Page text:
Chillingworth changes in the physical and the personal aspects of being throughout the novel.
We first see Chillingworth as the stranger in Chapter 3, appropriately named The Recognition. He is described as:
... a white man, clad in a strange disarray of civilized and savage costume.
Then, moments later, further physical and personality traits are revealed:
He was small in stature, with a furrowed visage, which, as yet, could hardly be termed as aged. There was remarkable intelligence in his features, as of a person who had so cultivated his mental part that it could not fail to mould the physical to itself...
... the stranger had bent his eyes on Hester Prynne. It was carelessly, at first, like a man chiefly accustomed to look inward, and to whom external matters are of little value and import, unless they bear relation to something within his mind... his look became keen and penetrative.
During this third chapter, the man is described as intelligent and certainly not old. His physical appearance may be one which demonstrates understanding of different cultures and values. The look on his face at recognition of Hester desmonstrates great thought, as if he has studied man like he has studied books.
By the 4th chapter, Chillingworth alludes to his growing age and the deformity he has compared to a young girl like Hester. He understands that all the time he put into his career and intellectual life also gave him the belief that he could make a woman like her want him.
By chapter 9, Chillingworth is finally well adapted to this society, and rather welcomed. He had great medicinal skill as people noted that he gathered herbs they assumed for medical use. Chillingworth in conversation with the young minister is described as:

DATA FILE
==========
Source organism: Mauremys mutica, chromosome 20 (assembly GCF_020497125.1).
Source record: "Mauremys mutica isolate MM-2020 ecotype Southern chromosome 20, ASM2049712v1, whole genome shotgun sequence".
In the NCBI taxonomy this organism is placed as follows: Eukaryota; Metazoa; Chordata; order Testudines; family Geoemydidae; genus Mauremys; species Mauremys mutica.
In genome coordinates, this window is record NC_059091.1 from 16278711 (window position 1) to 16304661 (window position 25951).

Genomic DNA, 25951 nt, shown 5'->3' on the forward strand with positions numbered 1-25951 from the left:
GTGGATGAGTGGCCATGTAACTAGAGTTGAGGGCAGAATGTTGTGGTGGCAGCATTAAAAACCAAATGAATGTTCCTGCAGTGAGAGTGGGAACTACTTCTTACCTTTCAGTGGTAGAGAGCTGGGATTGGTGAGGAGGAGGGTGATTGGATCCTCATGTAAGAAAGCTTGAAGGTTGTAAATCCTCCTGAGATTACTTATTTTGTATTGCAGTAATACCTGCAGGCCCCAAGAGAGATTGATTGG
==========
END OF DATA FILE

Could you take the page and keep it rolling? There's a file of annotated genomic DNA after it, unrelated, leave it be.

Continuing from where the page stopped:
the man of skill, the kind and friendly physician [who] strove to go deep into his patient's bosom, delving among his principles, prying into his recollections, and probing everything with a cautious touch.
He is also regularly referred to as "old Roger Chillingworth" throughout the text.
By chapter 10, Chillingworth's efforts to work with Dimmsdale reveal a most serious change in his personality for
Old Roger Chillingworth, throughout life, had been calm in temperment, kindly... and in all relations with the world, a pure and upright man... as he proceeded (with his investigation of Dimmsdale), a terrible fascination, a kind of fierce necessity seized the old man within its grip, and never set him free... He now dug into the poor clergyman's heart, like a miner searching for gold.
Over the course of the novel up until chapter 12, Chillingworth's image begins to look increasingly hideous. He looks older and his face continues to contort as he learns of what ails Dimmsdale. In terms of his mental state, he has always been particularly able to see into the hearts of mankind. As the novel continues, his pursuit to practice this skill goes from being rather kind about his psychological ability to rather psycho about this kind of ability. He grows angry and determined instead of naturally curious.
SHe just aboutt took all i had to say, i am studying this book as we speak!(: